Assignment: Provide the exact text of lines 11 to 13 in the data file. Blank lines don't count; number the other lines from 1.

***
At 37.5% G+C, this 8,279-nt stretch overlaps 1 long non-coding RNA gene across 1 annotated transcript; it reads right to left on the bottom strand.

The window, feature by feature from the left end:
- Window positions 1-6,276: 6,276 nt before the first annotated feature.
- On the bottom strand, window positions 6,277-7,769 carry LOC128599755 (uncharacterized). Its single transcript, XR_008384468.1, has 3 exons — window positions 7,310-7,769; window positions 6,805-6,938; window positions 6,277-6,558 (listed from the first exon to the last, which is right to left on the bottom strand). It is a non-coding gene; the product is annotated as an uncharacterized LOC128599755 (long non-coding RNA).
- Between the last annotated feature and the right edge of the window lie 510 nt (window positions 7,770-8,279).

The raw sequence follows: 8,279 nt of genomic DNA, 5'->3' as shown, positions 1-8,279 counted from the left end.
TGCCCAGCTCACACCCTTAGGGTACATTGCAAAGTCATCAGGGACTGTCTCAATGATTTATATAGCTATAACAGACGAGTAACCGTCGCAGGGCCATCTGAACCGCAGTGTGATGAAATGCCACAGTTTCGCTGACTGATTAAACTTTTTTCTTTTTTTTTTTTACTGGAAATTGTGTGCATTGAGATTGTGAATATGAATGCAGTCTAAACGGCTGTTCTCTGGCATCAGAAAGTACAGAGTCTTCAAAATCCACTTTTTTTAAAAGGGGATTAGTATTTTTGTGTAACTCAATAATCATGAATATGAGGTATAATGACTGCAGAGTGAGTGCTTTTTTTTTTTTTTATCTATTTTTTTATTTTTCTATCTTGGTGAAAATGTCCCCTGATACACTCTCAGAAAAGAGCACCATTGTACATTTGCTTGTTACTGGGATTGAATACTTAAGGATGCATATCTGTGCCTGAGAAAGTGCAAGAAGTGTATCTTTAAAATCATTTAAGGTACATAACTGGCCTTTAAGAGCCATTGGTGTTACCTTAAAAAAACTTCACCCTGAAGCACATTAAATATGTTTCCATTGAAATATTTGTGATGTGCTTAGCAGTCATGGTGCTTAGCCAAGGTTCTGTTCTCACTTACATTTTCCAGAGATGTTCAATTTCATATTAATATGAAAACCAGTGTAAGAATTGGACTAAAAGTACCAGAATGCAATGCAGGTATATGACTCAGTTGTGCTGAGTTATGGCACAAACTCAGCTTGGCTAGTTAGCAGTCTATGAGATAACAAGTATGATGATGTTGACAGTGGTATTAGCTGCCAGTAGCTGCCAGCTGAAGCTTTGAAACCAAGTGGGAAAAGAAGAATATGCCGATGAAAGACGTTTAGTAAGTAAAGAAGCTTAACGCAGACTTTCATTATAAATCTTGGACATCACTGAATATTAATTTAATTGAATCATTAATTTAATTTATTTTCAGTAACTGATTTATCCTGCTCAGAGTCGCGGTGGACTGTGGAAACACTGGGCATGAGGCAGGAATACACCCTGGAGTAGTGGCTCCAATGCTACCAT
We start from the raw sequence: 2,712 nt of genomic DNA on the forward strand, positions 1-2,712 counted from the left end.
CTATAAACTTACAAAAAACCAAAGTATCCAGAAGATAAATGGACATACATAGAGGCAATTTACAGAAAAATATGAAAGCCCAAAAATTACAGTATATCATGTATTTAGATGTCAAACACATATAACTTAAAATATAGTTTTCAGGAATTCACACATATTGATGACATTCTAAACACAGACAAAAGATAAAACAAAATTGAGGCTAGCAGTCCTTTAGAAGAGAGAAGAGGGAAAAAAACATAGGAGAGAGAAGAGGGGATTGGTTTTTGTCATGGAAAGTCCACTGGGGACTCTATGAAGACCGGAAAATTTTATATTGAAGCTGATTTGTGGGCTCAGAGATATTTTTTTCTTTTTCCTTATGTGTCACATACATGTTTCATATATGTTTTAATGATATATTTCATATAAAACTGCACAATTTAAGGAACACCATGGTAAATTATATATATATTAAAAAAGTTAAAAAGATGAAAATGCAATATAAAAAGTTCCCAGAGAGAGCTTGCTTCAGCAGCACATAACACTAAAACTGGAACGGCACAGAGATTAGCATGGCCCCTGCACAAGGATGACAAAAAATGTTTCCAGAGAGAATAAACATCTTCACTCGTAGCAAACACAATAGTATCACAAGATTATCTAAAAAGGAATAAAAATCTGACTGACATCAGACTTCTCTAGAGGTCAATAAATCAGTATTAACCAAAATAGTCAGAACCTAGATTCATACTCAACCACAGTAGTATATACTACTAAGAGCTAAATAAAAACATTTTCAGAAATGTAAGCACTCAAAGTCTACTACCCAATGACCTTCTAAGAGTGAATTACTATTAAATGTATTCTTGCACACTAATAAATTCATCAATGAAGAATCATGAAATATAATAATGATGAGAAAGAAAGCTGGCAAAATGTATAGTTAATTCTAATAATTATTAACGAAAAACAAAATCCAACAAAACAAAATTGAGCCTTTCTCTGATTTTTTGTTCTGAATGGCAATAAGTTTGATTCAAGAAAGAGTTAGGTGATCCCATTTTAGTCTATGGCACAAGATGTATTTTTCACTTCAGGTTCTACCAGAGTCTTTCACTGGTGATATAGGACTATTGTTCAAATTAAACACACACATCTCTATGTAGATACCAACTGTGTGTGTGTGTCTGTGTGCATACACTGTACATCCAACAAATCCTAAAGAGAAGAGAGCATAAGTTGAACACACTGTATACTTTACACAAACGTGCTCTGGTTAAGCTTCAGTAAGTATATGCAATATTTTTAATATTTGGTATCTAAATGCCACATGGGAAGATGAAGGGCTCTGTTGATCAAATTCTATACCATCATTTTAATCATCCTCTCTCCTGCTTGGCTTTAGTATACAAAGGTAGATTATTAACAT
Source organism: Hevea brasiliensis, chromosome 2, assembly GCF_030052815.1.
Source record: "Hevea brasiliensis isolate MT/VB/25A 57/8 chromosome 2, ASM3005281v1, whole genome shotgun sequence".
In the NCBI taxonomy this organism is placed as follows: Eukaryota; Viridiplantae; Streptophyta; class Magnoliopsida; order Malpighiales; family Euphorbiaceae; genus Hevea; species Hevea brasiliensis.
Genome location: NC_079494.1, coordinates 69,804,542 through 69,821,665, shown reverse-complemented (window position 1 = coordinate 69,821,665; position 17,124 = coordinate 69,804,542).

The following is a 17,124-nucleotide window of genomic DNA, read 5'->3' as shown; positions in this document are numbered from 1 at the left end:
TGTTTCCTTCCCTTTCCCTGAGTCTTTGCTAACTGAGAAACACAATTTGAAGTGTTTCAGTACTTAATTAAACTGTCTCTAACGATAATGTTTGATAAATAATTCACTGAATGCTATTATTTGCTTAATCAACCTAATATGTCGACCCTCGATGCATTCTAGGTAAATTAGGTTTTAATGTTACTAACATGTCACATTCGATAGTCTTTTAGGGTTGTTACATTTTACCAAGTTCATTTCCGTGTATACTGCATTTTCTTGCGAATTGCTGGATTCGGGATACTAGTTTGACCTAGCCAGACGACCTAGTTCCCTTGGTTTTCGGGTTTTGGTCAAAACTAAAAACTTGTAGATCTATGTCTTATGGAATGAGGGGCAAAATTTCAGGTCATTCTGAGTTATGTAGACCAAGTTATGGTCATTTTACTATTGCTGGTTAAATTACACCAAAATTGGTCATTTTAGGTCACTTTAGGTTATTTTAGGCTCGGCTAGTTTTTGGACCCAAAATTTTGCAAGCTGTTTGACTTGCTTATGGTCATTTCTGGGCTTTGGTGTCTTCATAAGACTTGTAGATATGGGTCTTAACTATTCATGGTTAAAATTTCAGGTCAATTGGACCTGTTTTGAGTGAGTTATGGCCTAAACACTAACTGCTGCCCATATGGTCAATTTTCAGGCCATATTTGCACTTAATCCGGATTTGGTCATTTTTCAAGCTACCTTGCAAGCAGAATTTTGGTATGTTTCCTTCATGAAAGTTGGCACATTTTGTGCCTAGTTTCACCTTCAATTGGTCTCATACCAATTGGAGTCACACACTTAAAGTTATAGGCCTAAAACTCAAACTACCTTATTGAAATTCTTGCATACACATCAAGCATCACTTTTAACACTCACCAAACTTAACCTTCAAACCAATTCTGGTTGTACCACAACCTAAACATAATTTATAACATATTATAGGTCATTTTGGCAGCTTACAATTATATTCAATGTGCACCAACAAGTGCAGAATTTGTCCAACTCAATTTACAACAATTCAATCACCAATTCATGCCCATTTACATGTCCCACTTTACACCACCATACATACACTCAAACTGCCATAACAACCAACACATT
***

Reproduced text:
Source record: "Hevea brasiliensis isolate MT/VB/25A 57/8 chromosome 2, ASM3005281v1, whole genome shotgun sequence".
In the NCBI taxonomy this organism is placed as follows: Eukaryota; Viridiplantae; Streptophyta; class Magnoliopsida; order Malpighiales; family Euphorbiaceae; genus Hevea; species Hevea brasiliensis.
Genome location: NC_079494.1, coordinates 69,804,542 through 69,821,665, shown reverse-complemented (window position 1 = coordinate 69,821,665; position 17,124 = coordinate 69,804,542).